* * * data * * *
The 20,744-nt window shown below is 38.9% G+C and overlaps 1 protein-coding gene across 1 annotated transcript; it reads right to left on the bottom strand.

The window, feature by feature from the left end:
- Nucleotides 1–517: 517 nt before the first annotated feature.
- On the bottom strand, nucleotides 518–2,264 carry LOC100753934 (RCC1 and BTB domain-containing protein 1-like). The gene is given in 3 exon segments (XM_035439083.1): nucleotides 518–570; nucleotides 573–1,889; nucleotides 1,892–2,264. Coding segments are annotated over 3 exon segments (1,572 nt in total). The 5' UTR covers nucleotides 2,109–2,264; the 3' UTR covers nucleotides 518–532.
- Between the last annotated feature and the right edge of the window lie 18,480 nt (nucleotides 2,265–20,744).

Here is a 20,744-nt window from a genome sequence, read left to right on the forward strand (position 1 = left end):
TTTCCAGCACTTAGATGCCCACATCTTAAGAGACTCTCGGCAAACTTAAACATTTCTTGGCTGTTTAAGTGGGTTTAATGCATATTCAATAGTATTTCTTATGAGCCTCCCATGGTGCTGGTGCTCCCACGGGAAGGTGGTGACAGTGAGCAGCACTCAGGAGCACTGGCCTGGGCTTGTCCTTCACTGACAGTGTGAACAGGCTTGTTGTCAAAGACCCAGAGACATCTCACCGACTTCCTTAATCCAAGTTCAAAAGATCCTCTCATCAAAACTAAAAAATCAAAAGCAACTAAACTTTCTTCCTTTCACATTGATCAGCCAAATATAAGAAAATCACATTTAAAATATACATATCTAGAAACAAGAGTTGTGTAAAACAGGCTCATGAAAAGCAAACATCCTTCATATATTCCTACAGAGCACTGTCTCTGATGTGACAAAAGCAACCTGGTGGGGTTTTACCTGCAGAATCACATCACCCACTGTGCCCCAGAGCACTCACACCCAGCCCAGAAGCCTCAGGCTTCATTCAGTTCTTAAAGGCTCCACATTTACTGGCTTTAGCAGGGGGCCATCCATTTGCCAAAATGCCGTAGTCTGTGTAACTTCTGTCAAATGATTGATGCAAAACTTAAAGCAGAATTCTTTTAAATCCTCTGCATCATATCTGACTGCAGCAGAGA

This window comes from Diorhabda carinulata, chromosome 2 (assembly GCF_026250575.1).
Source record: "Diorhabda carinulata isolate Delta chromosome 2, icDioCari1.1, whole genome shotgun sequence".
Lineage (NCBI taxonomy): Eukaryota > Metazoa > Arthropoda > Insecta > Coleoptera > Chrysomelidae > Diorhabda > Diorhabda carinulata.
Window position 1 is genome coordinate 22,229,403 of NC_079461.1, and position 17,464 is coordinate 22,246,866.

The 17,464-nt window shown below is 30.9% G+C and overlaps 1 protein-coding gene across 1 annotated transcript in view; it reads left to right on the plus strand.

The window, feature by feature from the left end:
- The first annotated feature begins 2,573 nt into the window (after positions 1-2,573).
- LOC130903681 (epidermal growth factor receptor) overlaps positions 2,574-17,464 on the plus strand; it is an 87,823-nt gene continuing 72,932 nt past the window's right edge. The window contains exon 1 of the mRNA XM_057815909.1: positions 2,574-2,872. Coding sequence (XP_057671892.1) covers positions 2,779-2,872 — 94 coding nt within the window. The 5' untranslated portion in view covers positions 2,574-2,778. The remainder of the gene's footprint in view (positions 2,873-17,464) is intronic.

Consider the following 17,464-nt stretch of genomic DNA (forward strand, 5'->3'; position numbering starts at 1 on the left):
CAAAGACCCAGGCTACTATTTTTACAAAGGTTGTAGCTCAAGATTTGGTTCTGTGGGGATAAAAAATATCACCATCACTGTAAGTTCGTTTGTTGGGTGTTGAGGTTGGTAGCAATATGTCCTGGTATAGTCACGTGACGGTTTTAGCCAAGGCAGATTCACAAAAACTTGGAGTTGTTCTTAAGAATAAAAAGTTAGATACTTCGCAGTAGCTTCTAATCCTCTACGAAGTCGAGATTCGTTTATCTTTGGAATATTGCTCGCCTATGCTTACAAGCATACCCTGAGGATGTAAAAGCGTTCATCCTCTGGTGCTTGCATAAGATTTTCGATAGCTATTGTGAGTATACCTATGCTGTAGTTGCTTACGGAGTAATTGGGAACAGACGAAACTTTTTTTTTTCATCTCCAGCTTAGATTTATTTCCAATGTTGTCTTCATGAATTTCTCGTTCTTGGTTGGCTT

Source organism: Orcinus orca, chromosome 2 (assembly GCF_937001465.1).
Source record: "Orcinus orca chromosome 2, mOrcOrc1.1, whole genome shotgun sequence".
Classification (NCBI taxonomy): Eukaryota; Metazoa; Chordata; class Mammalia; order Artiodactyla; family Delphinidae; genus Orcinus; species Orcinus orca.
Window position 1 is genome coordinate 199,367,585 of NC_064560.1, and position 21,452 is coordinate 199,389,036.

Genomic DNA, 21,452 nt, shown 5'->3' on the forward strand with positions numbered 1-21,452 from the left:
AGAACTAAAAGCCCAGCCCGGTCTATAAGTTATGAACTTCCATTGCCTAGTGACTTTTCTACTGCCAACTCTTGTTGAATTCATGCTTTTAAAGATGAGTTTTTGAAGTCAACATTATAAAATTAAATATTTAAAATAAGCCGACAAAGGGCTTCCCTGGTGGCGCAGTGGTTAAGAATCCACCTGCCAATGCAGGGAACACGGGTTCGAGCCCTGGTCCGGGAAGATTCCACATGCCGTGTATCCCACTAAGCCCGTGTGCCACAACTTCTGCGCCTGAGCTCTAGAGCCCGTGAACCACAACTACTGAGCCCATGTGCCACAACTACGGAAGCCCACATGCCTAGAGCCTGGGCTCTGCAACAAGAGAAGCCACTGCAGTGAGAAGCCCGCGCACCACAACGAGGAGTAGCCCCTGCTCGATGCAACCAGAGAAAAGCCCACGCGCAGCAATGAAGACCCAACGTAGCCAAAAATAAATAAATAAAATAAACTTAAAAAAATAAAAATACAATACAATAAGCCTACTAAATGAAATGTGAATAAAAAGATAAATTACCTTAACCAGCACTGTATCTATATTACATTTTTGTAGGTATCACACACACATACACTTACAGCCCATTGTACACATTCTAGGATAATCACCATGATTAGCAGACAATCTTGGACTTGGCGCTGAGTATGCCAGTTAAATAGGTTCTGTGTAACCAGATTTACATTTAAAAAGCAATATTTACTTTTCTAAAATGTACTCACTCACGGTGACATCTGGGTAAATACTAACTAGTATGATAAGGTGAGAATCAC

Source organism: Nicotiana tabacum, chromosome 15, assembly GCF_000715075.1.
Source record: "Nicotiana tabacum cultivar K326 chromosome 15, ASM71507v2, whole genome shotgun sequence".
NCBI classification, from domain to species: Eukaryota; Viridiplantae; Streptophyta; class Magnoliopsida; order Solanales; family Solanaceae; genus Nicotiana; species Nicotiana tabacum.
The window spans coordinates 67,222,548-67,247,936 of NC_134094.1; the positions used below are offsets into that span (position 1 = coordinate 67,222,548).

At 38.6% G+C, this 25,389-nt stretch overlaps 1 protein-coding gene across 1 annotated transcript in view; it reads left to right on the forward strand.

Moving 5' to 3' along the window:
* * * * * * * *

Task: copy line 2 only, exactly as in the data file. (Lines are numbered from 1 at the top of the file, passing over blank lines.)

The window, feature by feature from the left end: